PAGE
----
News Asia-Pacific

Wednesday 1 October 2014

South Korea ferry: Search for survivors as hundreds feared dead

Andrew Salmon in Seoul and Hannah Strange in Seoul

Published 17/04/2014 | 01:48

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Rescue helicopters fly over a sinking South Korean passenger ferry that was carrying more than 450 passengers, mostly high school students off South Korea's southern coast. AP
Rescue helicopters fly over a sinking South Korean passenger ferry that was carrying more than 450 passengers, mostly high school students off South Korea's southern coast. AP
A family member of a missing passenger who was on the South Korean ferry 'Sewol' which sank in the sea off Jindo cries as she waits for a rescue team's arrival at a port in Jindo. Reuters
A family member of a missing passenger who was on the South Korean ferry 'Sewol' which sank in the sea off Jindo cries as she waits for a rescue team's arrival at a port in Jindo. Reuters
A partially sunken ferry is seen off South Korea's southwest coast in this still image from a video released by the South Korean coast guard. Reuters
A partially sunken ferry is seen off South Korea's southwest coast in this still image from a video released by the South Korean coast guard. Reuters

Six confirmed dead as officials say those inside wreck unlikely to have survived, amid suggestions passengers - including 325 school pupils - were told to stay below deck as ship sank

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Naval divers were searching the wreck of a ferry that sank off South Korea with hundreds of school pupils on board, as fears deepened that many of the 300 missing passengers may have died after being trapped inside.

Hopes of finding survivors were fading as night fell over the cold waters off the country’s southern coast. “I’m afraid there’s little chance for those trapped inside still to be alive,” Cho Yang-Bok, a rescue team official, told YTN television.

Parents of the pupils – most thought to be aged 16 and 17 – wept as they gathered at the school in Ansan city near Seoul desperate for news of their children.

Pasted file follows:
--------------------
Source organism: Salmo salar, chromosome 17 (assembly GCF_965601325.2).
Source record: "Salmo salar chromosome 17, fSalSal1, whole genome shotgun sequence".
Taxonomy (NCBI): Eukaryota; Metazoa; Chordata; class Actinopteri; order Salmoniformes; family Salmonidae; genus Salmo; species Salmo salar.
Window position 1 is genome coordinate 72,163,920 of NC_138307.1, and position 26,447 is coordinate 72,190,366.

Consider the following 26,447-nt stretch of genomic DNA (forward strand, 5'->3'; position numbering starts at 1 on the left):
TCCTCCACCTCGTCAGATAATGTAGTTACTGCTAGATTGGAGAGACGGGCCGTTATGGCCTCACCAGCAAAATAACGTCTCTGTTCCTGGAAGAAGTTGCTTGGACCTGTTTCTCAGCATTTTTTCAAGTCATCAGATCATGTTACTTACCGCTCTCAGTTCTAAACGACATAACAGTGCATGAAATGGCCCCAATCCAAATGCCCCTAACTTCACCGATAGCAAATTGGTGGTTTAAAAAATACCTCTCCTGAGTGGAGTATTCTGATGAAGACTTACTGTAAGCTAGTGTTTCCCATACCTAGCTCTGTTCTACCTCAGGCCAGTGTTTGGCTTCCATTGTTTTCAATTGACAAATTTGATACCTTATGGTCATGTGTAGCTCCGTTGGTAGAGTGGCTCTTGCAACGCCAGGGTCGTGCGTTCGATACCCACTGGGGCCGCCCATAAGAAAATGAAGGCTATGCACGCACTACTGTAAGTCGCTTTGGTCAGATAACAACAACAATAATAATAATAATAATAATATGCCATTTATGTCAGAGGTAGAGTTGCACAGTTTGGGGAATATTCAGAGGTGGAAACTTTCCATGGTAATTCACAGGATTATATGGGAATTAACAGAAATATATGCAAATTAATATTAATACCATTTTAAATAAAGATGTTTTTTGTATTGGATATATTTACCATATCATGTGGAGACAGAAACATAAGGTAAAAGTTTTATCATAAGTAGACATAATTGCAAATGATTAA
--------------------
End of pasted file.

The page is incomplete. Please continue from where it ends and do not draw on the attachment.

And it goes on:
There were suggestions from survivors that the ferry operator had told passengers to stay in their positions as the ship sank, ending any chance of escape.

Six were confirmed dead, but what at first appeared to be an impressive rescue effort threatened to become a major maritime disaster as an early tally of 100 missing tripled after a revision by South Korean officials.

The US Navy sent the amphibious assault ship USS Bonhomme Richard to join the operation, as authorities said that mud on the seabed was complicating the underwater search.

The Sewol ferry was carrying 459 people, of whom 164 have been rescued. It was not immediately clear why it listed heavily and capsized in apparently calm and clear conditions, but some survivors spoke of an impact before the accident. “It was fine.

Then the ship went 'boom’ and there was a noise of cargo falling,” said Cha Eun-ok, who was on the deck taking photographs at the time. Another survivor, a male pupil, said passengers had been told to stay in their seats before the vessel listed sharply, causing panic. “The crew kept telling us not to move,” he said. “Then it suddenly shifted over and people slid to one side and it became very difficult to get out.”

Another student, Lim Hyung-min, said he and other passengers jumped into the sea. “As the ferry was shaking and tilting, we all tripped and bumped into each another,” he said, adding that some people were bleeding. Once he jumped, the ocean “was so cold. ... I was hurrying, thinking that I wanted to live”.

At least 87 vessels and 18 aircraft swarmed around the stricken ferry. Rescuers clambered over its sides, pulling out passengers. The ship then overturned completely and continued to sink slowly. Within a few hours, only its blue-and-white bow stuck out of the water. Soon, that too disappeared.

Survivors were taken to nearby Jindo Island, where medical teams wrapped them in blankets and checked them for injuries in a large gymnasium. One woman lay on a bed shaking uncontrollably. A man wailed as he spoke on his mobile telephone.

The teenagers and teachers from Danwon High School in Ansan city were on a field trip to Jeju island, about 60 miles south of the Korean peninsula. The ferry – built in Japan in 1994 – had sailed from Incheon, the main port for Seoul, on Tuesday night for an overnight, 14-hour journey to the tourist island of Jeju.

At 9am on Tuesday, three hours from its destination and 300 miles from the capital, it sent a distress call after it began listing, according to the ministry of security and public administration.

Lee Gyeong-og, a vice-minister for security and public administration, said 30 crew members, 325 high school students, 15 school teachers and 89 non-student passengers were on board the ship.

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